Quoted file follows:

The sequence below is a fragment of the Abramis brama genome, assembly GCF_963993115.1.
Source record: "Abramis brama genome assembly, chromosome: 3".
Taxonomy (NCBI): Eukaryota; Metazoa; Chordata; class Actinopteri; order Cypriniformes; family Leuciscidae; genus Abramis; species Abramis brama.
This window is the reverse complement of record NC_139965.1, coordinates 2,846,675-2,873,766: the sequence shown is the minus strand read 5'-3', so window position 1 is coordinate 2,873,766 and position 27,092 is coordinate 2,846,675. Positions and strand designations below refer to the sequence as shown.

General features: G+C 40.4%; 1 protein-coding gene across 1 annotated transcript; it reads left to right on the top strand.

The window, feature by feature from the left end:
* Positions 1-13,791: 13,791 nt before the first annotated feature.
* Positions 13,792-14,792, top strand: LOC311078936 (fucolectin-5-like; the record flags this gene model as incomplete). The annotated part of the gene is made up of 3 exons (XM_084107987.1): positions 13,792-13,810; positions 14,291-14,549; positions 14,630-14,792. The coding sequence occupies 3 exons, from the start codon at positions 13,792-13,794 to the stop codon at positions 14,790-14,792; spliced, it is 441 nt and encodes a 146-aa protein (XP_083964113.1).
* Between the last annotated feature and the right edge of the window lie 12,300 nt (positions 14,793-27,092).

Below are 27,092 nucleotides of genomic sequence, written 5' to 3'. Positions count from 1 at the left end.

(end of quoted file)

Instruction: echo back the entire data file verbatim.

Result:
The sequence below is a fragment of the Abramis brama genome, assembly GCF_963993115.1.
Source record: "Abramis brama genome assembly, chromosome: 3".
Taxonomy (NCBI): Eukaryota; Metazoa; Chordata; class Actinopteri; order Cypriniformes; family Leuciscidae; genus Abramis; species Abramis brama.
This window is the reverse complement of record NC_139965.1, coordinates 2,846,675-2,873,766: the sequence shown is the minus strand read 5'-3', so window position 1 is coordinate 2,873,766 and position 27,092 is coordinate 2,846,675. Positions and strand designations below refer to the sequence as shown.

General features: G+C 40.4%; 1 protein-coding gene across 1 annotated transcript; it reads left to right on the top strand.

The window, feature by feature from the left end:
* Positions 1-13,791: 13,791 nt before the first annotated feature.
* Positions 13,792-14,792, top strand: LOC311078936 (fucolectin-5-like; the record flags this gene model as incomplete). The annotated part of the gene is made up of 3 exons (XM_084107987.1): positions 13,792-13,810; positions 14,291-14,549; positions 14,630-14,792. The coding sequence occupies 3 exons, from the start codon at positions 13,792-13,794 to the stop codon at positions 14,790-14,792; spliced, it is 441 nt and encodes a 146-aa protein (XP_083964113.1).
* Between the last annotated feature and the right edge of the window lie 12,300 nt (positions 14,793-27,092).

Below are 27,092 nucleotides of genomic sequence, written 5' to 3'. Positions count from 1 at the left end.